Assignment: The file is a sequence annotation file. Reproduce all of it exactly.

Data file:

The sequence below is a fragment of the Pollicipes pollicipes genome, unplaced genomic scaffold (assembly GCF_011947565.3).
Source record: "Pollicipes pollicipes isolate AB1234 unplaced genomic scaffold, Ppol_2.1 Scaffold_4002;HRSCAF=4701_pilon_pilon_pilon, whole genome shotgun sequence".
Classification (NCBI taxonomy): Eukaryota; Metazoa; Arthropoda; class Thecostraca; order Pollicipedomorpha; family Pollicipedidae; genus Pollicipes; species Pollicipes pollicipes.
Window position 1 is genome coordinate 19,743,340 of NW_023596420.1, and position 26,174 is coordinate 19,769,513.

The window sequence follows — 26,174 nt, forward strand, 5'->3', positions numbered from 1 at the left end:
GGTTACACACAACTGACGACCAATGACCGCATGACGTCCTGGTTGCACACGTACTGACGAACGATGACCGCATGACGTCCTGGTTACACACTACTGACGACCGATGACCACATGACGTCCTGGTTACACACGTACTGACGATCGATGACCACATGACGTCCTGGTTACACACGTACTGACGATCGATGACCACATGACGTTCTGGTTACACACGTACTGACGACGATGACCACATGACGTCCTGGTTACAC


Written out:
The sequence below is a fragment of the Pollicipes pollicipes genome, unplaced genomic scaffold (assembly GCF_011947565.3).
Source record: "Pollicipes pollicipes isolate AB1234 unplaced genomic scaffold, Ppol_2.1 Scaffold_4002;HRSCAF=4701_pilon_pilon_pilon, whole genome shotgun sequence".
Classification (NCBI taxonomy): Eukaryota; Metazoa; Arthropoda; class Thecostraca; order Pollicipedomorpha; family Pollicipedidae; genus Pollicipes; species Pollicipes pollicipes.
Window position 1 is genome coordinate 19,743,340 of NW_023596420.1, and position 26,174 is coordinate 19,769,513.

The window sequence follows — 26,174 nt, forward strand, 5'->3', positions numbered from 1 at the left end:
GGTTACACACAACTGACGACCAATGACCGCATGACGTCCTGGTTGCACACGTACTGACGAACGATGACCGCATGACGTCCTGGTTACACACTACTGACGACCGATGACCACATGACGTCCTGGTTACACACGTACTGACGATCGATGACCACATGACGTCCTGGTTACACACGTACTGACGATCGATGACCACATGACGTTCTGGTTACACACGTACTGACGACGATGACCACATGACGTCCTGGTTACAC